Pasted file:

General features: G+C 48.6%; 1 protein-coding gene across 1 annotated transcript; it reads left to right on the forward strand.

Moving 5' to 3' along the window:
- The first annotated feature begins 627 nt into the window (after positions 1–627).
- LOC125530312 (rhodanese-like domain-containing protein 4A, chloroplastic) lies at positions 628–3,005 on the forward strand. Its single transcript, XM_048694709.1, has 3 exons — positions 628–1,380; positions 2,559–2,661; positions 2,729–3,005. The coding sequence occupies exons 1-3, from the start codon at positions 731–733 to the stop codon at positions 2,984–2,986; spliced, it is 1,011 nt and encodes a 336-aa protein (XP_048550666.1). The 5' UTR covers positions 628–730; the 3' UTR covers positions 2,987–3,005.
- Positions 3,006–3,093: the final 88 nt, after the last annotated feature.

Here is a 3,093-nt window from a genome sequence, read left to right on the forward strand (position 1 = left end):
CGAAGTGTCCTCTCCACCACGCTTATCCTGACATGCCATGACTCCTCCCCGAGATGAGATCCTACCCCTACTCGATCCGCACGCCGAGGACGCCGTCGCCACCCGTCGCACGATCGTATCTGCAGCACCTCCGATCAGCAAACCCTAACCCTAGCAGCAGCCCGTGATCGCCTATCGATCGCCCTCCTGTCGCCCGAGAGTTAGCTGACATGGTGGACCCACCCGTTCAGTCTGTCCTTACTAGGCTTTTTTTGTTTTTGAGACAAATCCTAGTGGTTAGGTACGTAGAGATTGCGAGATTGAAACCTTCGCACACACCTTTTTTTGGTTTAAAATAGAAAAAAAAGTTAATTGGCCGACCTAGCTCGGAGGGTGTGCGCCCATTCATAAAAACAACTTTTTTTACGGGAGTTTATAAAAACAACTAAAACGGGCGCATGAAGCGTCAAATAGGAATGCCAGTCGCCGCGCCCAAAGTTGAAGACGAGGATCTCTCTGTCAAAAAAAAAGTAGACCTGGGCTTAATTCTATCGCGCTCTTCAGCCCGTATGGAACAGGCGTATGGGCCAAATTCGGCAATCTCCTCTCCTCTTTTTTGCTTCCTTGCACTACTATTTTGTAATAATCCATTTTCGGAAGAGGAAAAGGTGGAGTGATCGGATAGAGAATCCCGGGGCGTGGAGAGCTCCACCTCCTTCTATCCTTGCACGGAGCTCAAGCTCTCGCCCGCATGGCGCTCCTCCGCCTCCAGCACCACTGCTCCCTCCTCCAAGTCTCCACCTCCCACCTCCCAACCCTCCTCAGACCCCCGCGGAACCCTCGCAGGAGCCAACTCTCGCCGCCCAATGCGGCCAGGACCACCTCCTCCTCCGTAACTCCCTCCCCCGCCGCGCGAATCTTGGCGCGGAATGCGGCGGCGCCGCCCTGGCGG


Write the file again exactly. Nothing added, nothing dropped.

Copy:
General features: G+C 48.6%; 1 protein-coding gene across 1 annotated transcript; it reads left to right on the forward strand.

Moving 5' to 3' along the window:
- The first annotated feature begins 627 nt into the window (after positions 1–627).
- LOC125530312 (rhodanese-like domain-containing protein 4A, chloroplastic) lies at positions 628–3,005 on the forward strand. Its single transcript, XM_048694709.1, has 3 exons — positions 628–1,380; positions 2,559–2,661; positions 2,729–3,005. The coding sequence occupies exons 1-3, from the start codon at positions 731–733 to the stop codon at positions 2,984–2,986; spliced, it is 1,011 nt and encodes a 336-aa protein (XP_048550666.1). The 5' UTR covers positions 628–730; the 3' UTR covers positions 2,987–3,005.
- Positions 3,006–3,093: the final 88 nt, after the last annotated feature.

Here is a 3,093-nt window from a genome sequence, read left to right on the forward strand (position 1 = left end):
CGAAGTGTCCTCTCCACCACGCTTATCCTGACATGCCATGACTCCTCCCCGAGATGAGATCCTACCCCTACTCGATCCGCACGCCGAGGACGCCGTCGCCACCCGTCGCACGATCGTATCTGCAGCACCTCCGATCAGCAAACCCTAACCCTAGCAGCAGCCCGTGATCGCCTATCGATCGCCCTCCTGTCGCCCGAGAGTTAGCTGACATGGTGGACCCACCCGTTCAGTCTGTCCTTACTAGGCTTTTTTTGTTTTTGAGACAAATCCTAGTGGTTAGGTACGTAGAGATTGCGAGATTGAAACCTTCGCACACACCTTTTTTTGGTTTAAAATAGAAAAAAAAGTTAATTGGCCGACCTAGCTCGGAGGGTGTGCGCCCATTCATAAAAACAACTTTTTTTACGGGAGTTTATAAAAACAACTAAAACGGGCGCATGAAGCGTCAAATAGGAATGCCAGTCGCCGCGCCCAAAGTTGAAGACGAGGATCTCTCTGTCAAAAAAAAAGTAGACCTGGGCTTAATTCTATCGCGCTCTTCAGCCCGTATGGAACAGGCGTATGGGCCAAATTCGGCAATCTCCTCTCCTCTTTTTTGCTTCCTTGCACTACTATTTTGTAATAATCCATTTTCGGAAGAGGAAAAGGTGGAGTGATCGGATAGAGAATCCCGGGGCGTGGAGAGCTCCACCTCCTTCTATCCTTGCACGGAGCTCAAGCTCTCGCCCGCATGGCGCTCCTCCGCCTCCAGCACCACTGCTCCCTCCTCCAAGTCTCCACCTCCCACCTCCCAACCCTCCTCAGACCCCCGCGGAACCCTCGCAGGAGCCAACTCTCGCCGCCCAATGCGGCCAGGACCACCTCCTCCTCCGTAACTCCCTCCCCCGCCGCGCGAATCTTGGCGCGGAATGCGGCGGCGCCGCCCTGGCGG